Posted by Kel on September 25, 2010 at 11:07:58:
In Reply to: More about running hills posted by June on December 01, 2009 at 14:57:03:
: Speaking of running up hills, what about training on hills? Does it really help?
Sorry to be so long in responding (been busy training). Yes, it does help, both physically and psychologically.
Running hills (both up and down) requires quite a different complex set of muscles and tendons. To be most efficient, those structures have to be trained. This can be easily proved by looking at who wins mountains races. They are won by mountains specialists, not by the runners who win races on flat roads.
Running downhill is quite another matter. Downhill running might seem a lot easier than running on the flat, and it is, aerobically, but if you want to do well in races that have significant downhill sections, you have to train for it. Untrained downhill runners don't do well in downhill races. You have to learn to do three things, 1) lower your center of gravity (and that requires different sets of muscles and tendons), and 2) let yourself go, and 3) as I said, be brave. That latter item takes as much training as the other two. Downhill trail running requires both strength and confidence.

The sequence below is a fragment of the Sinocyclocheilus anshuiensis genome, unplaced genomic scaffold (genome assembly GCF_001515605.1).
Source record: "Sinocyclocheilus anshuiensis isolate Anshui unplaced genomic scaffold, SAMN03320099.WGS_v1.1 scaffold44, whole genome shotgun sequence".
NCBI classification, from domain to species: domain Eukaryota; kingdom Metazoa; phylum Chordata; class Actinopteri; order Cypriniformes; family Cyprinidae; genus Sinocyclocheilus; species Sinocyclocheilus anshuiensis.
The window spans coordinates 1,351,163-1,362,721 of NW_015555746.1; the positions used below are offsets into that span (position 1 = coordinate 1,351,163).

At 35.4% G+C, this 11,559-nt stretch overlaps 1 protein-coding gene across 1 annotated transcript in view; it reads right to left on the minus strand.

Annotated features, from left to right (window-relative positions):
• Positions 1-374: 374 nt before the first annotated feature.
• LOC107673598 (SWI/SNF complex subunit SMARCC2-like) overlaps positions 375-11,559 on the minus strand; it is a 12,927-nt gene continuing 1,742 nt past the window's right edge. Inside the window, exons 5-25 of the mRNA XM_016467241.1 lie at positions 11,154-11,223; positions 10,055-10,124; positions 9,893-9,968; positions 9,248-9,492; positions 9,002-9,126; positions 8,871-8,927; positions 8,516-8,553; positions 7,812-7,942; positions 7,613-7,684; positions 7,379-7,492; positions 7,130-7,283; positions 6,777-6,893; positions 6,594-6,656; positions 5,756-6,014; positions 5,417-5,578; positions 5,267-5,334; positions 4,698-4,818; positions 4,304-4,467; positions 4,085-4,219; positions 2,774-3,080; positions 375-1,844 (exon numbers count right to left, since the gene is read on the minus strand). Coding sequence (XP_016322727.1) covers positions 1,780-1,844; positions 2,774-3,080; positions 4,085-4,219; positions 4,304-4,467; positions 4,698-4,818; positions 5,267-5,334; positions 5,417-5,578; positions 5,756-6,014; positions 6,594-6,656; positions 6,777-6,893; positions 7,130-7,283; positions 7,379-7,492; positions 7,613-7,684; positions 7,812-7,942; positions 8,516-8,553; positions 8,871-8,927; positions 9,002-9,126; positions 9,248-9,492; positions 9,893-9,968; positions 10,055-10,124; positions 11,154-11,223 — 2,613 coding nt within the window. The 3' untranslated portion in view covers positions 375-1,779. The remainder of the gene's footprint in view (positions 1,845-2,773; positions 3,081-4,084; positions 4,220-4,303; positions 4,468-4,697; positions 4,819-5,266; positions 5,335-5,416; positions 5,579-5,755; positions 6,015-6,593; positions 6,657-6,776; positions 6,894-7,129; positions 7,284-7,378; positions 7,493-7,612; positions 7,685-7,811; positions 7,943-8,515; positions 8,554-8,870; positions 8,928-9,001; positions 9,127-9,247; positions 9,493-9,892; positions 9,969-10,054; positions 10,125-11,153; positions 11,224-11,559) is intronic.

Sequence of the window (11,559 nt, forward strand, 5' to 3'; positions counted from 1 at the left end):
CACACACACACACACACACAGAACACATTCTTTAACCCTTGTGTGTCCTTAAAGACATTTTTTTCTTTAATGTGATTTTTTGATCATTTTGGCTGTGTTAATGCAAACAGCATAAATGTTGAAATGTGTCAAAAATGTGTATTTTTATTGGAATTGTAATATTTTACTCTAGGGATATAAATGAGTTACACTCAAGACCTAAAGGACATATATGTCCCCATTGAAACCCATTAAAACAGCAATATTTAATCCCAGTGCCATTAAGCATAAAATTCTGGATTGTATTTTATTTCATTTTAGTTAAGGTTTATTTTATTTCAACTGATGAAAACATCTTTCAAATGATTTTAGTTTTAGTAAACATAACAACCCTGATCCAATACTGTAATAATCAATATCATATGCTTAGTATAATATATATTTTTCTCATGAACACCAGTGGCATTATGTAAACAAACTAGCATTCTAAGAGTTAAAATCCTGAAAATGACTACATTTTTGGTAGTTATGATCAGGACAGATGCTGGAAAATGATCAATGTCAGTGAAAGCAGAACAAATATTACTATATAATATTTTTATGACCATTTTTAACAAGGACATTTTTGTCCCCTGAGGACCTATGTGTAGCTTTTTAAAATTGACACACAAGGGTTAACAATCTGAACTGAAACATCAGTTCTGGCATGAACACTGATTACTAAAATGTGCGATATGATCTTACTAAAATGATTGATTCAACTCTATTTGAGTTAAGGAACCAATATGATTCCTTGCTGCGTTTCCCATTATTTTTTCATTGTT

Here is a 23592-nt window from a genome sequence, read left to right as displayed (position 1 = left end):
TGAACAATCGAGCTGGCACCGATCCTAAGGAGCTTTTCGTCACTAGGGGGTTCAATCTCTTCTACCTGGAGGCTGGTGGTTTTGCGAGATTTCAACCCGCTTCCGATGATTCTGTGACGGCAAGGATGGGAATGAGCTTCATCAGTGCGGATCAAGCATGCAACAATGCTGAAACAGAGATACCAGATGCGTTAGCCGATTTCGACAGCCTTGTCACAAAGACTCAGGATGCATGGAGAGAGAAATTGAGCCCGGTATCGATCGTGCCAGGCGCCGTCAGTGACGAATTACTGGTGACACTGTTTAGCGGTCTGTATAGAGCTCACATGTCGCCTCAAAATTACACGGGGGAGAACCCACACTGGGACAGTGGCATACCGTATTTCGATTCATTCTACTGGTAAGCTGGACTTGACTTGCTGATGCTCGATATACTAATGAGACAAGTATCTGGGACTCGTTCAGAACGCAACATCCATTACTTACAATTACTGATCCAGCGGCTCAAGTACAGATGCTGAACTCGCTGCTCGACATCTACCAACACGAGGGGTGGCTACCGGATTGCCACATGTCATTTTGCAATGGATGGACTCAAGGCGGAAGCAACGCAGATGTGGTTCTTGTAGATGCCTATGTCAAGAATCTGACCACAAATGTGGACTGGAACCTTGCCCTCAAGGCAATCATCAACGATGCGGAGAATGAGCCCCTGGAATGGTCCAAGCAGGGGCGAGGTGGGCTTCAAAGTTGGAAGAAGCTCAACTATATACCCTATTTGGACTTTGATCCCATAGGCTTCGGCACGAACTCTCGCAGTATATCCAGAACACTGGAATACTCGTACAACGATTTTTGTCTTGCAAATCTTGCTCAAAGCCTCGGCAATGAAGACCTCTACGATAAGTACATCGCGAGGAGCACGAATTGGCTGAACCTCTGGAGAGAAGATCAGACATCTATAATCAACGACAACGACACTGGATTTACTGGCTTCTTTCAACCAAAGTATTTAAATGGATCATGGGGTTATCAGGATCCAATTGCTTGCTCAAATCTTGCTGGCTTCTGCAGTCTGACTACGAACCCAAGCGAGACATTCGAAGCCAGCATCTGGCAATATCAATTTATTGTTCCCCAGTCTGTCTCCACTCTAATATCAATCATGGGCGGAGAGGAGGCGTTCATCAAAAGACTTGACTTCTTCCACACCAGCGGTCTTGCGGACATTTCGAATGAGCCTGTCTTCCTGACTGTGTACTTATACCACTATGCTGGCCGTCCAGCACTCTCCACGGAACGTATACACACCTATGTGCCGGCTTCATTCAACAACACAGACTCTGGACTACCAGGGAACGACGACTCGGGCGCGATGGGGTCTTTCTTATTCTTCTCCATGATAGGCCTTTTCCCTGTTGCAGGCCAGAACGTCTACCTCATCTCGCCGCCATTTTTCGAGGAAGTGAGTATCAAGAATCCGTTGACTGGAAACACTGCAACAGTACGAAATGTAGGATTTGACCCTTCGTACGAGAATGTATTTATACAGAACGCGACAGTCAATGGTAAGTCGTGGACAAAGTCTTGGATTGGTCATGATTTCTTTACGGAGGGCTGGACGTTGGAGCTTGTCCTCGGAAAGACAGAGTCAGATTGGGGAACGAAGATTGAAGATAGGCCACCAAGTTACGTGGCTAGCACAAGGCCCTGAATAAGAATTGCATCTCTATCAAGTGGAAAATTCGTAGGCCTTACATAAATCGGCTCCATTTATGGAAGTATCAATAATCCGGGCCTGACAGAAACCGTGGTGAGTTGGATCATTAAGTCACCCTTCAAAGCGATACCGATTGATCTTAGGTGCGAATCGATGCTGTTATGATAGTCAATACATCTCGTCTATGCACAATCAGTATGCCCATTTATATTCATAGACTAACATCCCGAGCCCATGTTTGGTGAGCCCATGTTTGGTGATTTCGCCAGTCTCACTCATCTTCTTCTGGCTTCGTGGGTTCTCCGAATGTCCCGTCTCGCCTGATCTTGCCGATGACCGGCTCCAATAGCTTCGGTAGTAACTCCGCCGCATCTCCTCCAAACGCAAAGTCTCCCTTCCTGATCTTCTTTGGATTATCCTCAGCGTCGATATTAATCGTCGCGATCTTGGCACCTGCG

By the way, if you are prone to sprained ankles, downhill trail running is when it will happen. But it can be avoided by strengthening your ankles. How? By training on trail hills.
There is also a psychology to running hills, again both up and down.
Running uphill requires finding finding a rhythm and pace, just as it does on the flat. The problem is, hill races are generally trails races and finding a running rhythm on trails is notoriously hard. Add the difficulty of carrying your weight uphill and you can see it becomes a more complex task. In other words, it requires training. Running downhill requires quite a different mind set. Again, you have to find a rhythm AND you have to be brave and let yourself go.
Hope that helps.
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